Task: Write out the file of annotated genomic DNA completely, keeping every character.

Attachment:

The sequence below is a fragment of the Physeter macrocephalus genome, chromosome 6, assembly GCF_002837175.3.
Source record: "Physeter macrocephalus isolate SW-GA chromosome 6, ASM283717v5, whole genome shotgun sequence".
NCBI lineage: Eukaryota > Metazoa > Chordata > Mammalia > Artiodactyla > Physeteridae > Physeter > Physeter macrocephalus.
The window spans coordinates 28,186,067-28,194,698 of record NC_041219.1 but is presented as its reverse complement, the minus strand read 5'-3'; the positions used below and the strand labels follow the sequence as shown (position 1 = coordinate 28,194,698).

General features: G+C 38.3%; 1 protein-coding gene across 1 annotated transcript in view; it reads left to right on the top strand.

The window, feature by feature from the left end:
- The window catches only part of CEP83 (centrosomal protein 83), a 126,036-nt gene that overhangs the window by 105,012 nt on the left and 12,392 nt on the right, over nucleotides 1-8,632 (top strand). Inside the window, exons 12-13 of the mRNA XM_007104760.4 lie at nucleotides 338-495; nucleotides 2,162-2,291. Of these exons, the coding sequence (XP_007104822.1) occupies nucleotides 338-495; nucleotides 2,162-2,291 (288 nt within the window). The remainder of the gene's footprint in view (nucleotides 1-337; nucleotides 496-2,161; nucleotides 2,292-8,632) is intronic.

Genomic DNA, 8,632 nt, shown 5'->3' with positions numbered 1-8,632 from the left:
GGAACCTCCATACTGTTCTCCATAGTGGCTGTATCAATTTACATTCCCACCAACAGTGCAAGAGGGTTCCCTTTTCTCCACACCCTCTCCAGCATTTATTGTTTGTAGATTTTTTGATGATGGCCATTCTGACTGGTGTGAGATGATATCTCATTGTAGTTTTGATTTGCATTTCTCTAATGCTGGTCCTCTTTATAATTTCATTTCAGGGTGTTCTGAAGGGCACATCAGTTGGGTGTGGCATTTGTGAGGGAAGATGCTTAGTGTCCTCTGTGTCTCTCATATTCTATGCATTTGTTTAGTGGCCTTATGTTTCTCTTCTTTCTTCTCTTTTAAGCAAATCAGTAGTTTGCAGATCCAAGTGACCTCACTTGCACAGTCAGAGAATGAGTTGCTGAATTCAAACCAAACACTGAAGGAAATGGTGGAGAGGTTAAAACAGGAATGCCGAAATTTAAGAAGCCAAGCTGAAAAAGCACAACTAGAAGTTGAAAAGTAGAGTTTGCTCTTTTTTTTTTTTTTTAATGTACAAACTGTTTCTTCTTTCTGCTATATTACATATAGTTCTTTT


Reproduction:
The sequence below is a fragment of the Physeter macrocephalus genome, chromosome 6, assembly GCF_002837175.3.
Source record: "Physeter macrocephalus isolate SW-GA chromosome 6, ASM283717v5, whole genome shotgun sequence".
NCBI lineage: Eukaryota > Metazoa > Chordata > Mammalia > Artiodactyla > Physeteridae > Physeter > Physeter macrocephalus.
The window spans coordinates 28,186,067-28,194,698 of record NC_041219.1 but is presented as its reverse complement, the minus strand read 5'-3'; the positions used below and the strand labels follow the sequence as shown (position 1 = coordinate 28,194,698).

General features: G+C 38.3%; 1 protein-coding gene across 1 annotated transcript in view; it reads left to right on the top strand.

The window, feature by feature from the left end:
- The window catches only part of CEP83 (centrosomal protein 83), a 126,036-nt gene that overhangs the window by 105,012 nt on the left and 12,392 nt on the right, over nucleotides 1-8,632 (top strand). Inside the window, exons 12-13 of the mRNA XM_007104760.4 lie at nucleotides 338-495; nucleotides 2,162-2,291. Of these exons, the coding sequence (XP_007104822.1) occupies nucleotides 338-495; nucleotides 2,162-2,291 (288 nt within the window). The remainder of the gene's footprint in view (nucleotides 1-337; nucleotides 496-2,161; nucleotides 2,292-8,632) is intronic.

Genomic DNA, 8,632 nt, shown 5'->3' with positions numbered 1-8,632 from the left:
GGAACCTCCATACTGTTCTCCATAGTGGCTGTATCAATTTACATTCCCACCAACAGTGCAAGAGGGTTCCCTTTTCTCCACACCCTCTCCAGCATTTATTGTTTGTAGATTTTTTGATGATGGCCATTCTGACTGGTGTGAGATGATATCTCATTGTAGTTTTGATTTGCATTTCTCTAATGCTGGTCCTCTTTATAATTTCATTTCAGGGTGTTCTGAAGGGCACATCAGTTGGGTGTGGCATTTGTGAGGGAAGATGCTTAGTGTCCTCTGTGTCTCTCATATTCTATGCATTTGTTTAGTGGCCTTATGTTTCTCTTCTTTCTTCTCTTTTAAGCAAATCAGTAGTTTGCAGATCCAAGTGACCTCACTTGCACAGTCAGAGAATGAGTTGCTGAATTCAAACCAAACACTGAAGGAAATGGTGGAGAGGTTAAAACAGGAATGCCGAAATTTAAGAAGCCAAGCTGAAAAAGCACAACTAGAAGTTGAAAAGTAGAGTTTGCTCTTTTTTTTTTTTTTTAATGTACAAACTGTTTCTTCTTTCTGCTATATTACATATAGTTCTTTT